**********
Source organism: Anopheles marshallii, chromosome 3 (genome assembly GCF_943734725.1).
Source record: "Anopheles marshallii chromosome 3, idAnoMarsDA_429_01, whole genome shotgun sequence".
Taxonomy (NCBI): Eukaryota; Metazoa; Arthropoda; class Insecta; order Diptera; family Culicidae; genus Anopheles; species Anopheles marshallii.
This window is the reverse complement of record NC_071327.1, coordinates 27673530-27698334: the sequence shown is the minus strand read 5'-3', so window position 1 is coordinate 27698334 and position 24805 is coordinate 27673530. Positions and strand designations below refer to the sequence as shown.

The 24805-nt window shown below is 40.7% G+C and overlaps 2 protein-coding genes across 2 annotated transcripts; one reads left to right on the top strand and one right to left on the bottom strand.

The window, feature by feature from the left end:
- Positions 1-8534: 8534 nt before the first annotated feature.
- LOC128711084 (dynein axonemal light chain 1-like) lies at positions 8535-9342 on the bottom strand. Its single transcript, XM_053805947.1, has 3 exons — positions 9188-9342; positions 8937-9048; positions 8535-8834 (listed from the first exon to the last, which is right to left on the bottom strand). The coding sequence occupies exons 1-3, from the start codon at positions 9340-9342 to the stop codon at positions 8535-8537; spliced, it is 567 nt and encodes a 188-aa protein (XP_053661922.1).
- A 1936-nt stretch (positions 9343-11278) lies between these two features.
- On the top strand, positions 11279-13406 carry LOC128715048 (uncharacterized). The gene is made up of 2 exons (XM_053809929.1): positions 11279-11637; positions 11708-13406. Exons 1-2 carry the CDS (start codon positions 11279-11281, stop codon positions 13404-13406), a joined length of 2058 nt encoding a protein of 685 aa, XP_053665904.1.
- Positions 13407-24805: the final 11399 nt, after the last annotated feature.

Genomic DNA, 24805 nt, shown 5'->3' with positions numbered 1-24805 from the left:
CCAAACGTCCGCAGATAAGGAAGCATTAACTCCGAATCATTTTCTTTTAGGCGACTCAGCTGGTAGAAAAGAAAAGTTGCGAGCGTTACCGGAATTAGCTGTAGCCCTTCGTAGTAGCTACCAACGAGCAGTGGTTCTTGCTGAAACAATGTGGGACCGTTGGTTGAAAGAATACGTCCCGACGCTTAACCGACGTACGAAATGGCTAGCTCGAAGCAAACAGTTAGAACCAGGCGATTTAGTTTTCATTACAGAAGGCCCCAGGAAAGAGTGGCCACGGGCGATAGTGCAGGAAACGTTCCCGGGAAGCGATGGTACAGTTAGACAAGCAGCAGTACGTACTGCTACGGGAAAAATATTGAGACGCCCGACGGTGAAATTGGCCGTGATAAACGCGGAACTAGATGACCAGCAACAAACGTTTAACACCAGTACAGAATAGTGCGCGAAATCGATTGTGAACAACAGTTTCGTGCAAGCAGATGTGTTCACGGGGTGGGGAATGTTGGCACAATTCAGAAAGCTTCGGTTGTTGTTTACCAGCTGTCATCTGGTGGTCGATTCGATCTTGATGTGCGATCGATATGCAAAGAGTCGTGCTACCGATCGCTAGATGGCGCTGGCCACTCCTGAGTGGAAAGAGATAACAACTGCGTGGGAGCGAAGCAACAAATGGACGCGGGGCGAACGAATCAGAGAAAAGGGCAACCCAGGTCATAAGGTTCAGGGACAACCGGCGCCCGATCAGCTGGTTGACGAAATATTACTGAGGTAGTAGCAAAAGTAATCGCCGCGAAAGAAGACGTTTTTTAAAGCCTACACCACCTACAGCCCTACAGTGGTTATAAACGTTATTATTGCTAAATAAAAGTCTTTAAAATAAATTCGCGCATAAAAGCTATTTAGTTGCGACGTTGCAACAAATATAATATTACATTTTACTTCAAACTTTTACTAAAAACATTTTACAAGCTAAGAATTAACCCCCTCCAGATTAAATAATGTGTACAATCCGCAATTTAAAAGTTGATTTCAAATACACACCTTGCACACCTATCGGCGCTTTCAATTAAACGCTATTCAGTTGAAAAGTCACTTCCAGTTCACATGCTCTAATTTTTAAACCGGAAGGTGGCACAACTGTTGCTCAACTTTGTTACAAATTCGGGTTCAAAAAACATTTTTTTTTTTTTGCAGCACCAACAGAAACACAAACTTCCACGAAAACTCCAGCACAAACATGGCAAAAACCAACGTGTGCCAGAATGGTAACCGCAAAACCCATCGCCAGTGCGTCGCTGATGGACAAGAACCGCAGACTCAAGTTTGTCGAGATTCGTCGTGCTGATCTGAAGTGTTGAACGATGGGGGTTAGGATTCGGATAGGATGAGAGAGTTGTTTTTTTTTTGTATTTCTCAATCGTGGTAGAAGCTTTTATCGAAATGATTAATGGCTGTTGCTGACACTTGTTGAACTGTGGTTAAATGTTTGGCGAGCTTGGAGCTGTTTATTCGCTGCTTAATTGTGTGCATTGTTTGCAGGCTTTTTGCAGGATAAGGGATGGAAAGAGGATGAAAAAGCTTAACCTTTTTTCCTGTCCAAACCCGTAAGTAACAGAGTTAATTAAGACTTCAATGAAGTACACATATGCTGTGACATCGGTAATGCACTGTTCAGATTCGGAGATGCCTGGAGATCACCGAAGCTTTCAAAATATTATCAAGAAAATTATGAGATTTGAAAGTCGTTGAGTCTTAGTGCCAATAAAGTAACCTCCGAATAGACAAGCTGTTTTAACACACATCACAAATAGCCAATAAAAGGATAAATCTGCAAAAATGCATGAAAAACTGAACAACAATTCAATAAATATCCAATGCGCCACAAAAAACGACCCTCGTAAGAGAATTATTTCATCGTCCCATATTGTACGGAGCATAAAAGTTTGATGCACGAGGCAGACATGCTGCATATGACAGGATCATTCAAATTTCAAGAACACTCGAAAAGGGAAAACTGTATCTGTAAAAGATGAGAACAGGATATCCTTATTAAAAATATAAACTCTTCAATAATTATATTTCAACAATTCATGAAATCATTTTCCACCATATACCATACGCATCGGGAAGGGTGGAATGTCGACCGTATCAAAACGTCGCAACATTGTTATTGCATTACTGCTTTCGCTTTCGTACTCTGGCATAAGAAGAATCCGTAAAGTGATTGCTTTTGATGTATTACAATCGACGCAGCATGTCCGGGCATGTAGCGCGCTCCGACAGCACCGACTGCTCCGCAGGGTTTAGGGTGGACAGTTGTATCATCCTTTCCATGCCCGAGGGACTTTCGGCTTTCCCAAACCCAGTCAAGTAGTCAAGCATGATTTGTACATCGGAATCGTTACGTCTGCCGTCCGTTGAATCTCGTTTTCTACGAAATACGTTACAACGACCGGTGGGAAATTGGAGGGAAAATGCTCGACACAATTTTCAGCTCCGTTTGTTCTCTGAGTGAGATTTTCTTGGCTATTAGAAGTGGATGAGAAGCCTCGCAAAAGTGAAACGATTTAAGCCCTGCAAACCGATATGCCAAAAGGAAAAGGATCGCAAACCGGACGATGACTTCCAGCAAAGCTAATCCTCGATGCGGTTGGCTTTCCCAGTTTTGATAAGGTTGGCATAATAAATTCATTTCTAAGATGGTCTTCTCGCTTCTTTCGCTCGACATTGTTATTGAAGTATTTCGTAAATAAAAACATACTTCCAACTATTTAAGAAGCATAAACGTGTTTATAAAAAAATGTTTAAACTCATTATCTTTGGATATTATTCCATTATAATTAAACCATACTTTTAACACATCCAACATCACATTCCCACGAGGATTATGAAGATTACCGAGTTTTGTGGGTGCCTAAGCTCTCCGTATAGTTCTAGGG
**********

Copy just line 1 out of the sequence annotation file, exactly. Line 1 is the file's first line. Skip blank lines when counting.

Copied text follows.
Source organism: Anopheles marshallii, chromosome 3 (genome assembly GCF_943734725.1).